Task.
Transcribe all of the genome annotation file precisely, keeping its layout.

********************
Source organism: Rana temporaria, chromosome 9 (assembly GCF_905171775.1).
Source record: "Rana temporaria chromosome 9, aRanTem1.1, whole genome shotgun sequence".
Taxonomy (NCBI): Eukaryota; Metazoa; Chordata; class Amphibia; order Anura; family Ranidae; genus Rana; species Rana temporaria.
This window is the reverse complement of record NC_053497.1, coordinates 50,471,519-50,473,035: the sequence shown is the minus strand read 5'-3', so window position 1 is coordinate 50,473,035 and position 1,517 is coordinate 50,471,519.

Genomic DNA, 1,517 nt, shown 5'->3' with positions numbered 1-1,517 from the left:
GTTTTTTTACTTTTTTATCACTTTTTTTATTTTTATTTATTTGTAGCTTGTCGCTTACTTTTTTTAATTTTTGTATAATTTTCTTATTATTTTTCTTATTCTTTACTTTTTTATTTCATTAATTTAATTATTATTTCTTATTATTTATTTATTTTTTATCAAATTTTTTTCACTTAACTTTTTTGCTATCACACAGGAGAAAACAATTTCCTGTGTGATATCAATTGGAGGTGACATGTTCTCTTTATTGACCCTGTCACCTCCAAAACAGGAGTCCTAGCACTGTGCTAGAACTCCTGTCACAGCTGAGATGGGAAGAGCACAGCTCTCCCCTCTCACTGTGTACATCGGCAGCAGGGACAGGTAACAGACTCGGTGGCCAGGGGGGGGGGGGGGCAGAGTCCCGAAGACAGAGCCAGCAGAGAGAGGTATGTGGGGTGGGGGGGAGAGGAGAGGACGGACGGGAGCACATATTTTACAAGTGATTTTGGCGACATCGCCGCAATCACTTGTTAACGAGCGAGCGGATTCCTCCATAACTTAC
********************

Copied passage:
Source organism: Rana temporaria, chromosome 9 (assembly GCF_905171775.1).
Source record: "Rana temporaria chromosome 9, aRanTem1.1, whole genome shotgun sequence".
Taxonomy (NCBI): Eukaryota; Metazoa; Chordata; class Amphibia; order Anura; family Ranidae; genus Rana; species Rana temporaria.
This window is the reverse complement of record NC_053497.1, coordinates 50,471,519-50,473,035: the sequence shown is the minus strand read 5'-3', so window position 1 is coordinate 50,473,035 and position 1,517 is coordinate 50,471,519.

Genomic DNA, 1,517 nt, shown 5'->3' with positions numbered 1-1,517 from the left:
GTTTTTTTACTTTTTTATCACTTTTTTTATTTTTATTTATTTGTAGCTTGTCGCTTACTTTTTTTAATTTTTGTATAATTTTCTTATTATTTTTCTTATTCTTTACTTTTTTATTTCATTAATTTAATTATTATTTCTTATTATTTATTTATTTTTTATCAAATTTTTTTCACTTAACTTTTTTGCTATCACACAGGAGAAAACAATTTCCTGTGTGATATCAATTGGAGGTGACATGTTCTCTTTATTGACCCTGTCACCTCCAAAACAGGAGTCCTAGCACTGTGCTAGAACTCCTGTCACAGCTGAGATGGGAAGAGCACAGCTCTCCCCTCTCACTGTGTACATCGGCAGCAGGGACAGGTAACAGACTCGGTGGCCAGGGGGGGGGGGGGGCAGAGTCCCGAAGACAGAGCCAGCAGAGAGAGGTATGTGGGGTGGGGGGGAGAGGAGAGGACGGACGGGAGCACATATTTTACAAGTGATTTTGGCGACATCGCCGCAATCACTTGTTAACGAGCGAGCGGATTCCTCCATAACTTAC